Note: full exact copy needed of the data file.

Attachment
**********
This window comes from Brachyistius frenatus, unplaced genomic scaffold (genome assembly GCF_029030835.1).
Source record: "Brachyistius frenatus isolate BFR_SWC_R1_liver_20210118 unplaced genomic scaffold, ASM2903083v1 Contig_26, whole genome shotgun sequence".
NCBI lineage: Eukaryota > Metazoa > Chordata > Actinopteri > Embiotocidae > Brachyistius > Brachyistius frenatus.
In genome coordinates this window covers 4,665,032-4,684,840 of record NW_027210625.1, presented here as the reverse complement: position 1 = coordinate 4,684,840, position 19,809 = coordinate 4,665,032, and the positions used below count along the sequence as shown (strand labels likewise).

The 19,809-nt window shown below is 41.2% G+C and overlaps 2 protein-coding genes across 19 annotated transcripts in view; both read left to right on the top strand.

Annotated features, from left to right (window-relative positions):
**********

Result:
This window comes from Brachyistius frenatus, unplaced genomic scaffold (genome assembly GCF_029030835.1).
Source record: "Brachyistius frenatus isolate BFR_SWC_R1_liver_20210118 unplaced genomic scaffold, ASM2903083v1 Contig_26, whole genome shotgun sequence".
NCBI lineage: Eukaryota > Metazoa > Chordata > Actinopteri > Embiotocidae > Brachyistius > Brachyistius frenatus.
In genome coordinates this window covers 4,665,032-4,684,840 of record NW_027210625.1, presented here as the reverse complement: position 1 = coordinate 4,684,840, position 19,809 = coordinate 4,665,032, and the positions used below count along the sequence as shown (strand labels likewise).

The 19,809-nt window shown below is 41.2% G+C and overlaps 2 protein-coding genes across 19 annotated transcripts in view; both read left to right on the top strand.

Annotated features, from left to right (window-relative positions):